Closely following the Indian singers were their neighbours, the show-stopping dancers of Pakistan. As Pakistan is comprised of 5 provinces, the delegates had prepared the traditional folk dance of each province, including the much-loved Pathan ‘atan’ and the Punjabi ‘bhangra’. The performance ended with the audience being swept off their feet in applause. Other delegates got to see the patriotism of Pakistanis as the rest of the Pakistani delegation was constantly cheering the dancers on.

  The event came to an end with an absolutely beautiful performance of Ed Sheeran’s ‘Perfect’ by 2 members of the HMUN staff, which delegates began to sing along with.

  All in all, it was an enjoyable experience to see people passionate about and proud of their roots.


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The last day of committee in the UNOOSA was spent by the delegates embarrassing themselves. During this last committee session, countries went to the stand and showed off a ‘talent’ to the rest of the committee. When I walked in amidst two delegates belting Taylor Swift’s “Blank Space”, I knew something was different. These delegates, who spoke within formal committee for a total time less than the song’s length, were at the front of the room with fifty pairs of eyes and ears focused directly at their poor singing skills. Why couldn’t have they been as charismatic during committee as they were during the “talent” show?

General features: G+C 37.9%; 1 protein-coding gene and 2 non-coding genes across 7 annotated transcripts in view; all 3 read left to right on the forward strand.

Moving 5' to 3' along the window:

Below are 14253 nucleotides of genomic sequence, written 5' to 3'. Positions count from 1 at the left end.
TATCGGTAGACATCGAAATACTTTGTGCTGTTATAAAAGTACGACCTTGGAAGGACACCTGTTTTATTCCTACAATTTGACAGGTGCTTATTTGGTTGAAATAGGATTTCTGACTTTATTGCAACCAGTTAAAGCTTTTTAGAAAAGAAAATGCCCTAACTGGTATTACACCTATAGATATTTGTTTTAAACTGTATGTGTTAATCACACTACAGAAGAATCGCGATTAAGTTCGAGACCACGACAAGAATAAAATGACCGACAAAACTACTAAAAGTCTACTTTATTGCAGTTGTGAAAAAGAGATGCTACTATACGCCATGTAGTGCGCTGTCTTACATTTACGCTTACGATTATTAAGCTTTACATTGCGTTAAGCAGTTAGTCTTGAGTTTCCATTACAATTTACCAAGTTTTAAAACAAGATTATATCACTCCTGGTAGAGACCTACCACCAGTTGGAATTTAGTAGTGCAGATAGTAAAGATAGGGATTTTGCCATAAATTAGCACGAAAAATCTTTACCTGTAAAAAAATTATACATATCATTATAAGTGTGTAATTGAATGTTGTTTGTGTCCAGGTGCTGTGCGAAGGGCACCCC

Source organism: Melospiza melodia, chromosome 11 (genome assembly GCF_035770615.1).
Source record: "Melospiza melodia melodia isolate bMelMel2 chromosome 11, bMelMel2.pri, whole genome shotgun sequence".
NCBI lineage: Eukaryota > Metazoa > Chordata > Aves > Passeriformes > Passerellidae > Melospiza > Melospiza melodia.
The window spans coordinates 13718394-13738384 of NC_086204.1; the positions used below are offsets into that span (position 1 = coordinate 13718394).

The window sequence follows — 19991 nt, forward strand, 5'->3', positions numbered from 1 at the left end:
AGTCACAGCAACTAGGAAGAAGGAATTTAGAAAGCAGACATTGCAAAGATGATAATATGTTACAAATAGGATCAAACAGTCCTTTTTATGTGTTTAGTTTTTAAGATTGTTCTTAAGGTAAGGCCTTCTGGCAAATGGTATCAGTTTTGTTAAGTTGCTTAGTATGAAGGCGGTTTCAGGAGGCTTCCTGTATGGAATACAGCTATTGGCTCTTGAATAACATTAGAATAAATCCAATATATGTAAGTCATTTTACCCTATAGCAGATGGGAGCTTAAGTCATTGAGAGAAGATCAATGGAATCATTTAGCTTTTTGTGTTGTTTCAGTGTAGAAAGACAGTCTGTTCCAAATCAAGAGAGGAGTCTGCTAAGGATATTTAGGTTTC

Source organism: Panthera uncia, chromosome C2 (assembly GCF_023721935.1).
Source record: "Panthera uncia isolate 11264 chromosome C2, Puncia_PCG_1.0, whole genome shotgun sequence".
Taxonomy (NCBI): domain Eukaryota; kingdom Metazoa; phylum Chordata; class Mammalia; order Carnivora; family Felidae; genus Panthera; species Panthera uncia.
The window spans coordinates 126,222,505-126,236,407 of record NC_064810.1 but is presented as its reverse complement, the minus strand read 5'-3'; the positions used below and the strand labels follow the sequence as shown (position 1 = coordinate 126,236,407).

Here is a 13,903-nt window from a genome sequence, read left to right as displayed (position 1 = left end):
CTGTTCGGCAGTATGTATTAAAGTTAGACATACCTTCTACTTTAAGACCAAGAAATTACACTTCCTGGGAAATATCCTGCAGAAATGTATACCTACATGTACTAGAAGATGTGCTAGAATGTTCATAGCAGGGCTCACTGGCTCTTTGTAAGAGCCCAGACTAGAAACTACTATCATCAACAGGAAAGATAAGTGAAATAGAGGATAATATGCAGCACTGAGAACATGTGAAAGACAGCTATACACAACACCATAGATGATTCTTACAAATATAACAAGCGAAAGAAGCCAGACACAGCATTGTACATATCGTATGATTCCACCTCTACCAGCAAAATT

By not having to stress about the pressure of a goal, an award or passing a resolution, due to the committee’s formal conclusion, seemed to take away the nervous air within the cramped conference room. Everyone was enjoying their last few hours at the conference without any cares. But why put that energy into performing silly songs instead of during moderated caucuses, or writing working papers and resolutions? The time here at Harvard Model United Nations would have been much more well spent for delegates that did not contribute as much as they did if their well stored vitality was used productively .

However, that is now in the past and HMUN 2018 has come to a close and resolutions have indeed been passed. Hopefully those apart of the UNOOSA will forever remember South Africa’s rather good Frank Sinatra serenade, the U.S.’s dramatic rendition of Queen, and (somewhat trashy) Taylor Swift, because I know I sadly will.

Over 2018 Roses Delivered this HMUN 2018

With Valentine’s Day less than three weeks away, love is in the air, or at least … roses are on the daises. Over the course of HMUN 2018, at least 2500 roses have been sent to delegates in around 30 committees.

“When you walk into the committee … everyone’s really excited,” said HMUN staffer, Andrea. The committee could be mid-debate, but all activities will come to a halt when delegates spot the yellow-and-pink bundles heralding smuggled giggles and blushes to come.